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Literary Salon Series: ‘Poetry of the 19th Century: Alexander S. Pushkin’ – Professor Elena A. Keshokova
February 5 @ 14:00 - 16:00
Alexander S. Pushkin was called the “Sun of Russian Poetry” by his contemporaries. The poet had an extraordinary pedigree. His mother’s great-grandfather, one of the most educated people of his time, descended from a noble princely Abyssinian family and served faithfully to the Russian tsar Peter the Great. The biographies of Pushkin’s ancestors are as interesting as the novels of the 18-19th centuries.
My pride of blood I have subdued;
I’m but an unknown singer
Simply Pushkin, not Moussin,
My strength is mine, not from court:
I am a writer, a citizen.
The prominent Russian writer Ivan Turgenev maintained that one of the distinctive features of Pushkin’s poetry was graceful and smart simplicity. In his writing, he was engaged in a gratifying creative dialogue with Western poets – Shakespeare, Voltaire, Byron, and Walter Scott among them.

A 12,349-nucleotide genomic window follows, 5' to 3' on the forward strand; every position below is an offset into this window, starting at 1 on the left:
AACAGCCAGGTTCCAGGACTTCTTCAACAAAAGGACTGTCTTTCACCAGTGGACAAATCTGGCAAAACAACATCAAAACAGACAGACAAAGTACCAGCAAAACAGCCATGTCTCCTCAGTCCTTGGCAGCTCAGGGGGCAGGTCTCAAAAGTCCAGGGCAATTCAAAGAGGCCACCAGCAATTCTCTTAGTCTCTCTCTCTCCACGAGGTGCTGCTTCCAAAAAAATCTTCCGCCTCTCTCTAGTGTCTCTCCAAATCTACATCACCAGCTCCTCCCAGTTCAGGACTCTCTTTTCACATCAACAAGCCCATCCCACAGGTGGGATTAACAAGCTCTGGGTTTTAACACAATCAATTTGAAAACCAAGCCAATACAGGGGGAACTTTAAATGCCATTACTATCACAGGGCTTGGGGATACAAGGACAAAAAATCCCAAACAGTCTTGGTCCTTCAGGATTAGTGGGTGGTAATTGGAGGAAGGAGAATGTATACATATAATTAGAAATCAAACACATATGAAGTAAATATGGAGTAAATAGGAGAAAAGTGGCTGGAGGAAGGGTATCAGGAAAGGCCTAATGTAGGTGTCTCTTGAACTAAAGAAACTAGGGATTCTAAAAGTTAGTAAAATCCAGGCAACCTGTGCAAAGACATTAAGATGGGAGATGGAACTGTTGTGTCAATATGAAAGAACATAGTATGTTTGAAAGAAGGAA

Pushkin’s polyphonic lyrics largely influenced a great number of Russian poets and created a new poetic language. The poet was also an efficient historian: his heroes of Russian antiquity laid the foundations of the Russian historical novel.
The poet’s dynamic descriptions of various characters of his life and times helped create a highly animated image of Russia which made it possible to name his main work Eugene Onegin “the encyclopedia of Russian life.”
The lecture will also explain why Pushkin’s poetry is so difficult to translate, and his writing has not become a revelation to Western readership.
The event is part of the UK-Russia Creative Bridge Programme 2020-21 organised by the Cultural and Education Section of the British Embassy in Moscow with the support of the Foreign, Commonwealth and Development Office.
Ministry of Culture of the Russian Federation
The Maxim Gorky Institute of Literature and Creative Writing Moscow
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